Did Spurs actually ‘bottle it’ or did Juventus simply remind us all of football’s most-desired trait?

At some point last night's game at Wembley became less about Spurs v Juventus and more about challengers v champions

15 minutes.

That’s how long Juventus were better than Spurs over the course of the two legs.

The other 165 minutes or so were either dominated by Mauricio Pochettino’s side or evenly contested.

And yet, the Old Lady marches on to the quarter-finals, while Spurs are left to reflect on what might have been… again.

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You have to feel for Son — he didn’t deserve to be on the losing side last night

Inevitably, fans of other clubs were quick to label Spurs as ‘bottlers’ but something more nuanced was at work at Wembley last night.

As Giorgio Chiellini and Gigi Buffon celebrated each tackle, block, clearance and save as if it were a goal, there was a sense of futility about the hosts’ desperate late onslaught.

Even when Harry Kane’s header came off the inside of the post and flirted with going over the line, you just knew it would end 2-1 to the visitors.

And that’s because the moment Gonzalo Higuain bundled in the equaliser, the game became less about Spurs vs Juventus and more about challengers vs champions.

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Winners. Simple as that

Group mentality is one of the most inscrutable yet powerful influences in football.

At the risk of reducing a complex issue to its bare bones, Juventus have an elite mentality and Spurs don’t.

And that’s why, the moment Paulo Dybala was given a clear run at goal, the tie was settled, you could have put Juventus’ ball in the pot of the quarter-final draw there and then.

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An emphatic finish

Pochettino should be commended for his positive approach to the game and when the excellent Son Heung-min scored in the 39th minute, it appeared the Premier League club had earned the ultimate reward for their offensive approach when a 0-0 would have done the job.

But in the space of a three-minute raid, their refreshing positivity was unmasked as naivety.

There’s no way Juventus would have allowed for such an open, high-tempo game had the roles been reversed.

And that’s why I’m uneasy with the ‘bottlers’ tag, because to bottle it you have to be clearly in the ascendancy first and while Spurs were the better team and had a slender lead, they were still always up against the mighty Juventus.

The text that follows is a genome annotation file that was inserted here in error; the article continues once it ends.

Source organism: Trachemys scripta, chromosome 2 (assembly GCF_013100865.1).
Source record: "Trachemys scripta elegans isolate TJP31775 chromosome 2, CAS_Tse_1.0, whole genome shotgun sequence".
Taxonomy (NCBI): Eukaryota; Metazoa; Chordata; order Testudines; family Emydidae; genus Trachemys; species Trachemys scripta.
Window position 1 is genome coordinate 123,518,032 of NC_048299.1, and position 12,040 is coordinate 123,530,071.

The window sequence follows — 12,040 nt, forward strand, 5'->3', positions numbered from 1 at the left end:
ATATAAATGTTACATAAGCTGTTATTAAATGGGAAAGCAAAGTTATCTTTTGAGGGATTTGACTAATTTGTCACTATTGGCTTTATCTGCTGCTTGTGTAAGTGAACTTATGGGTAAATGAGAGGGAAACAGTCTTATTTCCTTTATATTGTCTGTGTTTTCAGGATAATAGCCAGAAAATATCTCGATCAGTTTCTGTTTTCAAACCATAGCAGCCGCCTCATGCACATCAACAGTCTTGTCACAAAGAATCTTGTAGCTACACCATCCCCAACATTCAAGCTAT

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Max Allegri’s tactical tinkering gave worked wonders at Wembley

Aside from the persistent diving, this Spurs side is rather likeable.

If they are to evolve and join the top tier of European clubs, they need to become a little less likeable, and a lot more ruthless.

As the game reached a climax and the pressure increased, the Juve players thrived.

Andrea Barzagli, Stephan Lichtsteiner, Buffon and the irrepressible Chiellini, all looked like they were having fun — they couldn’t get enough of it.

There’s a lot to admire about Juventus, none more so than their elite mentality.

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Forwards be afraid

Instilling such a mindset in players takes time and only certain individuals are capable of adopting it.

Pochettino’s greatest test now is breeding a culture of success in a squad thought of as perennial nearly-men.

The psychological theory of a ‘self-fulfilling prophecy’ suggests that if you make someone believe they are a certain type of way, they will eventually adopt the attitude suggested.

A browse on social media and the Spurs players will see mention of them being ‘bottlers’ over and over again — and maybe, subconsciously, they’ve accepted that.

Spurs are 95% of the finished product

On the other hand, Juve’s harsh lesson may trigger a change in Spurs.

Which way they go depends on Pochettino and the players but for the club’s sake, they’ll have to learn quickly.

Otherwise Alderweireld, Eriksen, Alli, Son and Kane may seek superior environments.

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